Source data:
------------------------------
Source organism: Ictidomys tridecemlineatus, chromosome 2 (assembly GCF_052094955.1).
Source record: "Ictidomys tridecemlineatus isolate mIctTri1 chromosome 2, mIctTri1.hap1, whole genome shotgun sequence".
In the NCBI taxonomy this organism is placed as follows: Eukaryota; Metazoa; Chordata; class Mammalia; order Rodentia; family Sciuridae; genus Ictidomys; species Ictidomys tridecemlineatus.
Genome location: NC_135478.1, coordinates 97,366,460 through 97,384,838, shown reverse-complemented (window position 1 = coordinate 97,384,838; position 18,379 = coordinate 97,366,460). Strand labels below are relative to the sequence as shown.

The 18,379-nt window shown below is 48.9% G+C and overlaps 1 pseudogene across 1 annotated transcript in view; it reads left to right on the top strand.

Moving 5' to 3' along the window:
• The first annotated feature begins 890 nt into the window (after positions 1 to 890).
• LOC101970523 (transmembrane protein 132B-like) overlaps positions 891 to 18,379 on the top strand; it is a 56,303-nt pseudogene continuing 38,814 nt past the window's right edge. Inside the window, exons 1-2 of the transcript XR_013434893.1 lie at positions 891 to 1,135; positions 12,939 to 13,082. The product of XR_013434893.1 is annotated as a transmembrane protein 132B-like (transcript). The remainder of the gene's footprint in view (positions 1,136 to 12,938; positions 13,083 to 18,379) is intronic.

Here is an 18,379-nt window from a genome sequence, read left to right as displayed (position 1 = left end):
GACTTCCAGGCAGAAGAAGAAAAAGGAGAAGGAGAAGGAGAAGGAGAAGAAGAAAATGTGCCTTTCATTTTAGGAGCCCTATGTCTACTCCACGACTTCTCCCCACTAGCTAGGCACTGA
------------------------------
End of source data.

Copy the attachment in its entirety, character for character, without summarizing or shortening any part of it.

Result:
Source organism: Ictidomys tridecemlineatus, chromosome 2 (assembly GCF_052094955.1).
Source record: "Ictidomys tridecemlineatus isolate mIctTri1 chromosome 2, mIctTri1.hap1, whole genome shotgun sequence".
In the NCBI taxonomy this organism is placed as follows: Eukaryota; Metazoa; Chordata; class Mammalia; order Rodentia; family Sciuridae; genus Ictidomys; species Ictidomys tridecemlineatus.
Genome location: NC_135478.1, coordinates 97,366,460 through 97,384,838, shown reverse-complemented (window position 1 = coordinate 97,384,838; position 18,379 = coordinate 97,366,460). Strand labels below are relative to the sequence as shown.

The 18,379-nt window shown below is 48.9% G+C and overlaps 1 pseudogene across 1 annotated transcript in view; it reads left to right on the top strand.

Moving 5' to 3' along the window:
• The first annotated feature begins 890 nt into the window (after positions 1 to 890).
• LOC101970523 (transmembrane protein 132B-like) overlaps positions 891 to 18,379 on the top strand; it is a 56,303-nt pseudogene continuing 38,814 nt past the window's right edge. Inside the window, exons 1-2 of the transcript XR_013434893.1 lie at positions 891 to 1,135; positions 12,939 to 13,082. The product of XR_013434893.1 is annotated as a transmembrane protein 132B-like (transcript). The remainder of the gene's footprint in view (positions 1,136 to 12,938; positions 13,083 to 18,379) is intronic.

Here is an 18,379-nt window from a genome sequence, read left to right as displayed (position 1 = left end):
GACTTCCAGGCAGAAGAAGAAAAAGGAGAAGGAGAAGGAGAAGGAGAAGAAGAAAATGTGCCTTTCATTTTAGGAGCCCTATGTCTACTCCACGACTTCTCCCCACTAGCTAGGCACTGA